• In blow to Trump, GE backs NAFTA and voices support for Mexico (Reuters)  General Electric (GE.N) on Friday praised Mexico as a big part of its future and said the company is "very supportive" of the North American Free Trade Agreement (NAFTA) that U.S President Donald Trump has threatened to ditch.  GE Chief Executive Officer Jeff Immelt said on a visit that Mexico had great potential and was not properly understood. He touted the conglomerate's Mexican operations and the trade deal binding Mexico, Canada and the United States.


  • How Venezuela's Protests are Different this Time Around (Stratfor)  Stratfor contributes to GEI.  Unlike the protests in 2014, which were led by a relatively small faction of opposition parties, these demonstrations have maintained their momentum despite several weeks of violent government crackdowns. The frequency of violent confrontations between protesters and security forces suggest that the demonstrations will not quietly taper off, even though each day the government has managed to disperse the protesters. Venezuela's protests have passed the point of no return, though their final outcome depends on actions by the protesters, the government and, most importantly, the armed forces.

Support for the Venezuelan government has steadily eroded under two years of severe economic crisis. Polls and anecdotal evidence suggest that only a third of the population would support the ruling party in an election. Complicating the government's position is the fact that the ruling United Socialist Party of Venezuela (PSUV) is split.

Other Scientific, Health, Political, Economics, and Business Items of Note - plus Miscellanea

Some economists wrongly fear that this implies the end of central-bank independence and the return of “fiscal dominance.” Central banks’ independence is threatened if fiscal authorities can instruct central banks to finance public deficits and monetize debt, even in circumstances where harmfully high inflation results. But it is not threatened if central banks independently decide to facilitate fiscal expansion through ultra-low interest rates and quantitative easing when inflation is running below target. If we had recognized that reality sooner, and provided more fiscal stimulus, recovery from 2008 could have been more robust and its benefits more widely spread.

  • Wells Fargo’s Fake Accounts Grow to 3.5 Million in Suit (Bloomberg)  Wells Fargo & Co. may have opened as many as 3.5 million fraudulent accounts in the last 15 years, according to consumers who are trying to beef up a settlement with the bank over abusive sales practices.  The bank reached a $110 million deal in late March to resolve a national class-action lawsuit over claims that employees may have opened more than 2 million deposit and credit-card accounts without customers’ permission since 2011. After the bank last month agreed to expand the accord to include dates as early as May 2002, lawyers for consumers on Thursday raised their estimate on the number of fake accounts.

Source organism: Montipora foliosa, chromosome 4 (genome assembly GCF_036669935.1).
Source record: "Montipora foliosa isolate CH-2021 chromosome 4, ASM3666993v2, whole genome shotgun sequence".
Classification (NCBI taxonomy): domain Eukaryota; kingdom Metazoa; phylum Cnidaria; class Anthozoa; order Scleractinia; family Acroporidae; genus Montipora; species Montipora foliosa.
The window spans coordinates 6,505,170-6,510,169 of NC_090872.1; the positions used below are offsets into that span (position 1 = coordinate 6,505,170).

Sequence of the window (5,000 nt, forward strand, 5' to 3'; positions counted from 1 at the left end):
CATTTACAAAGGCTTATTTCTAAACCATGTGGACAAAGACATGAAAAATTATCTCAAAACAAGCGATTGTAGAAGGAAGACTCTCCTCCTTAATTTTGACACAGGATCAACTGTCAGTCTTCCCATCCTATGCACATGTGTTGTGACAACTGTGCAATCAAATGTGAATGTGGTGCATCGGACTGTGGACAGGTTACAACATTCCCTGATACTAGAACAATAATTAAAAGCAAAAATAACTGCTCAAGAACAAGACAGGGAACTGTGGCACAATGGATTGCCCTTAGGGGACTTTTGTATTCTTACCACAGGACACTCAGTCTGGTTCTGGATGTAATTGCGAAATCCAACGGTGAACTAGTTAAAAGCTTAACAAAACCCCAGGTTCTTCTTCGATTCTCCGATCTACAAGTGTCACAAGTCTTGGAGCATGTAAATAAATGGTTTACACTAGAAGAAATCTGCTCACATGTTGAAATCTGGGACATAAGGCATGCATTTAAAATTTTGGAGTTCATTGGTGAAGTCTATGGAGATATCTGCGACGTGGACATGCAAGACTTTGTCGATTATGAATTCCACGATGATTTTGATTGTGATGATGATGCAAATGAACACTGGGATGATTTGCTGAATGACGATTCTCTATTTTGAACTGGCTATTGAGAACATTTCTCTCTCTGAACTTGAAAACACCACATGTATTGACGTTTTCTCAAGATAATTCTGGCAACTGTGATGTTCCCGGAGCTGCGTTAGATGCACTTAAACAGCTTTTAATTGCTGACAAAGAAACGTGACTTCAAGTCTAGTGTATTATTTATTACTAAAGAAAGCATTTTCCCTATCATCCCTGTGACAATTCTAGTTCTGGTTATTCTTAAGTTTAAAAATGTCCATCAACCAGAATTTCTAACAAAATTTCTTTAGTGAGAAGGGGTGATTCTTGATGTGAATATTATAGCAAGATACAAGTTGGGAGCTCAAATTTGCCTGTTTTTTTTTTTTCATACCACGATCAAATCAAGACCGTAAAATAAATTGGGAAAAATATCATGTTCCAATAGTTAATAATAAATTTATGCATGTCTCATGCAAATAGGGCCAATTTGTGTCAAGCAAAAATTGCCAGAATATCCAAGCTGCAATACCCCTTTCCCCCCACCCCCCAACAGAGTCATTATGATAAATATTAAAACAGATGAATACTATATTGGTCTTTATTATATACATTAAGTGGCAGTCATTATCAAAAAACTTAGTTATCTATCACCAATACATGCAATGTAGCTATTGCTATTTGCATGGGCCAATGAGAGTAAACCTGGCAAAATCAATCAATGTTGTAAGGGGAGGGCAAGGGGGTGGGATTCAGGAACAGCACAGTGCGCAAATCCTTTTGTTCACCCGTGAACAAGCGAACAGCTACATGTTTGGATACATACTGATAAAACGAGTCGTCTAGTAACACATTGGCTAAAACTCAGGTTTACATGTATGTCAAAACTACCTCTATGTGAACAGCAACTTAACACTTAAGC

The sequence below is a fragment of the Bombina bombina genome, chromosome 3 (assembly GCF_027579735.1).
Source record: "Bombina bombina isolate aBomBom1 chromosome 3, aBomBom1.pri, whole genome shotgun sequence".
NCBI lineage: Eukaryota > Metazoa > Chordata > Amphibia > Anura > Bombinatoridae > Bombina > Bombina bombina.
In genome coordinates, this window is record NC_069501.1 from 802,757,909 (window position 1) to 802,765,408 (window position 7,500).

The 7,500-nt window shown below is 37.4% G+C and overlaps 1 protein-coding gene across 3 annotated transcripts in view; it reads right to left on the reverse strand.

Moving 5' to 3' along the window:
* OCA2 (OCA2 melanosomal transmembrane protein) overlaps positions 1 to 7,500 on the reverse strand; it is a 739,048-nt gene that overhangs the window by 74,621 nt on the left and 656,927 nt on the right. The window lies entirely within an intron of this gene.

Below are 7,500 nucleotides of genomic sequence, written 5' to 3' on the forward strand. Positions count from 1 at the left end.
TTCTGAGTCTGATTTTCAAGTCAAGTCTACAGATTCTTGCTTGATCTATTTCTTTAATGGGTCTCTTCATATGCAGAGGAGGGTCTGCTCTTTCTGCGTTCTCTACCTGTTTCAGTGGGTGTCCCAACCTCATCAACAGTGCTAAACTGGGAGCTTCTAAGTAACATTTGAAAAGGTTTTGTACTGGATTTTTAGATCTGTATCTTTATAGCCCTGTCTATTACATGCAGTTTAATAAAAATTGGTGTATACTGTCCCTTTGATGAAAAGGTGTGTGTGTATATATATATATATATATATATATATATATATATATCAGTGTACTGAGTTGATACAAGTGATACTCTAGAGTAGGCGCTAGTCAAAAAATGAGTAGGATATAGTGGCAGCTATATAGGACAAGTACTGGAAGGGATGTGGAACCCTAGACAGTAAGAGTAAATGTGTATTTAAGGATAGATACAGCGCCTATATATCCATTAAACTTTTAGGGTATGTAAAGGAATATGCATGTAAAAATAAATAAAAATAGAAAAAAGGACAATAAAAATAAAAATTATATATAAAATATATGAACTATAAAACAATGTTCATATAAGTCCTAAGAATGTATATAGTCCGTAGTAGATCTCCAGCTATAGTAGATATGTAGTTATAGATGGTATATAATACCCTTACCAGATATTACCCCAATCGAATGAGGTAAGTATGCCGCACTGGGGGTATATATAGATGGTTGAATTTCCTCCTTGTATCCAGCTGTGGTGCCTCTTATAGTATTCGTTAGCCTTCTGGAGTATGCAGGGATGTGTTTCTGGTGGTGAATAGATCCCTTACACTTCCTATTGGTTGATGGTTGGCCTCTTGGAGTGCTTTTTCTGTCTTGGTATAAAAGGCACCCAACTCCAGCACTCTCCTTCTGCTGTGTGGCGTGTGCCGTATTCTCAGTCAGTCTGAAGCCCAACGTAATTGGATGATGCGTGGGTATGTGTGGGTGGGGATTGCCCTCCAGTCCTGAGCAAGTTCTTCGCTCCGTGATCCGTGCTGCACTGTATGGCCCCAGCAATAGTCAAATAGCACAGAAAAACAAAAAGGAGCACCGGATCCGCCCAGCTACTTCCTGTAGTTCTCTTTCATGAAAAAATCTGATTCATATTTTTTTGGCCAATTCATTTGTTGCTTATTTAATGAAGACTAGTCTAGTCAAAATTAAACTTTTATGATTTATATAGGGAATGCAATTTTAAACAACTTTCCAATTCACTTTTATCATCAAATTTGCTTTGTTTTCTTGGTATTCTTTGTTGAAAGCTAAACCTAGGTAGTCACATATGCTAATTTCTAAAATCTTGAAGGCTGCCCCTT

The class-action settlement, if approved, would cover reimbursement of wrongly charged fees, credit-damage relief and cash compensation amounting to $40 to $70 per fake account, if each consumer harmed by the bank submits claims. Plaintiffs’ attorneys have capped their fees at 15 percent of the deal value -- up to $21 million of the $142 million settlement.

The case is Jabbari v. Wells Fargo & Co., 15-cv-02159, U.S. District Court, California Northern District (San Francisco).

If it aligns with the rich, the policies it favors benefit the rich exponentially more than they do the middle class. Tax cuts went primarily to the rich, by magnitudes, for example. Real estate prices rising faster than wages made some middle class families rich, but benefited the rich magnitudes more than the middle class.

Money translates almost directly to power in capitalist societies and even more directly in capitalist democracies without adequate corruption controls (which is almost all of them). The rich become powerful faster than the middle class and ultimately the policies they favor do not include keeping the middle class healthy: The rich want low wages, “flexible” labour laws, bankruptcy laws that favor their interests but not that of the middle class, plenty of financialized rent streams, and so on.

  • The Crop That Ate America (Bloomberg)  Go to the article for time-lapse animation of the following and several other informative agricultural graphics.